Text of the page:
From: Bamidele Fasube, Abuja
The Ireland Republic on Monday disclosed its readiness to partner
Nigeria to boost her agriculture sector.
Irish Minister of Food, Marine and Defence, Mr. Simon Coveney said
Nigeria has the landmass and population to be sufficient in food
He said they are willing to encourage capacity building for local
farmers and help transform the agriculture sector like Ireland did 40
About 12 men delegation visited the Minister of Agriculture and Rural
Development, Chief Audu Ogbeh to offer their support in Abuja.
“I will like to see our companies work in partnership with Nigerian
companies thereby learning from the mistakes we made. Don’t forget we
moved from a country that could not feed itself to a country that now
produces food 10 times than its population.
“Ireland has become agriculture and food technology specialist in the
European Union and globally. We want to share that knowledge of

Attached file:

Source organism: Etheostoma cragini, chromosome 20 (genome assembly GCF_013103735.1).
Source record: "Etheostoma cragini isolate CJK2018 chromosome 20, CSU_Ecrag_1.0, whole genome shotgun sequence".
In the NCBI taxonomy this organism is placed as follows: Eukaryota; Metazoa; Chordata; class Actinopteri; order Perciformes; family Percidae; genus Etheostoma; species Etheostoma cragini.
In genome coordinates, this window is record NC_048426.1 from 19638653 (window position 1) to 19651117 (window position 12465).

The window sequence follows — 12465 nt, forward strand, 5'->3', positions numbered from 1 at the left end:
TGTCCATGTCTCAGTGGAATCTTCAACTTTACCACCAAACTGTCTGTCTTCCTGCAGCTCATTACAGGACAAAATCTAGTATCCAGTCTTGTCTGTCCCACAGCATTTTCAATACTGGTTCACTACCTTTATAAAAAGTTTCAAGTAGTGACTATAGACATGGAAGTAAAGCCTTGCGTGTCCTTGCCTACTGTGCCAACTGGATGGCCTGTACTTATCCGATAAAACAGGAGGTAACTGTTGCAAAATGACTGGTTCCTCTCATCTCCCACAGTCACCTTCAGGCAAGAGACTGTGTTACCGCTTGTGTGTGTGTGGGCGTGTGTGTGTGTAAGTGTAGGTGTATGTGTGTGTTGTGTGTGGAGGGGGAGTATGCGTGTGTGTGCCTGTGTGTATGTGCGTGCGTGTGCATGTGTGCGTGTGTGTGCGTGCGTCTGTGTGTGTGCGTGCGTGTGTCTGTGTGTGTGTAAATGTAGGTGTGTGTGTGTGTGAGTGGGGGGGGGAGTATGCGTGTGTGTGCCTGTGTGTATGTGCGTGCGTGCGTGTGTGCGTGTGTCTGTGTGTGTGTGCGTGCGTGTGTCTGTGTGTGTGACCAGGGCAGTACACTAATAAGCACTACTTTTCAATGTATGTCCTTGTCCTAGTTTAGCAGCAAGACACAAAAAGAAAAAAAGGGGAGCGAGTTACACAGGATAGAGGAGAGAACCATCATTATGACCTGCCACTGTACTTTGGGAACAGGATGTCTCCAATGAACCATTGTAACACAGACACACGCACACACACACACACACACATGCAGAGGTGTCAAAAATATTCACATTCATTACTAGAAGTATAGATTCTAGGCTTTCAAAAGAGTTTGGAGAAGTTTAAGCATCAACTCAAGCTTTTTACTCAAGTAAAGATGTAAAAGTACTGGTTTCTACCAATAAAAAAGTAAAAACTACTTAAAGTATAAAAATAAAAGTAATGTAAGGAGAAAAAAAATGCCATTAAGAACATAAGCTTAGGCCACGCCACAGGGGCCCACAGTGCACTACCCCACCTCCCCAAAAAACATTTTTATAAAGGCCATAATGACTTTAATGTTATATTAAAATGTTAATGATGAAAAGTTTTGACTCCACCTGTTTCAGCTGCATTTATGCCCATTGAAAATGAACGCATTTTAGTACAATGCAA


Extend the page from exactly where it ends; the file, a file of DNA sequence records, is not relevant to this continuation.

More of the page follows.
technologies through our companies and in agriculture. For instance,
we will like to invite, if any of your officials want to come and work
with us for about six months on agriculture knowledge about food
safety, food controls, import and export controls and supervised by
someone in my department to ensure quality safety standards,” Coveney
Ogbeh commended the trade delegation for their visit.
He sought for supports emphasized on technology transfer from the delegation.
Ogbe stressed that such partnership would encourage youths into
“The area we want your partnership is the livestock. We have cattle
breeding problem. We need to improve the breeding of cattle. Our
cattle produce less than 1 liter of milk. So we will embark very
seriously on artificial insemination inputs. We will start as a public
private programme with at least 200 centers across the country
including the south east and south west.
“We also need to address cattle migrations because it is causing real
problems in the country. The cattle are moving around from north to
the south, across the desert encroaching at 2 kilometers per hour. We
are looking at massive irrigation of fields, plant particular kinds of
grass to prevent real migration.”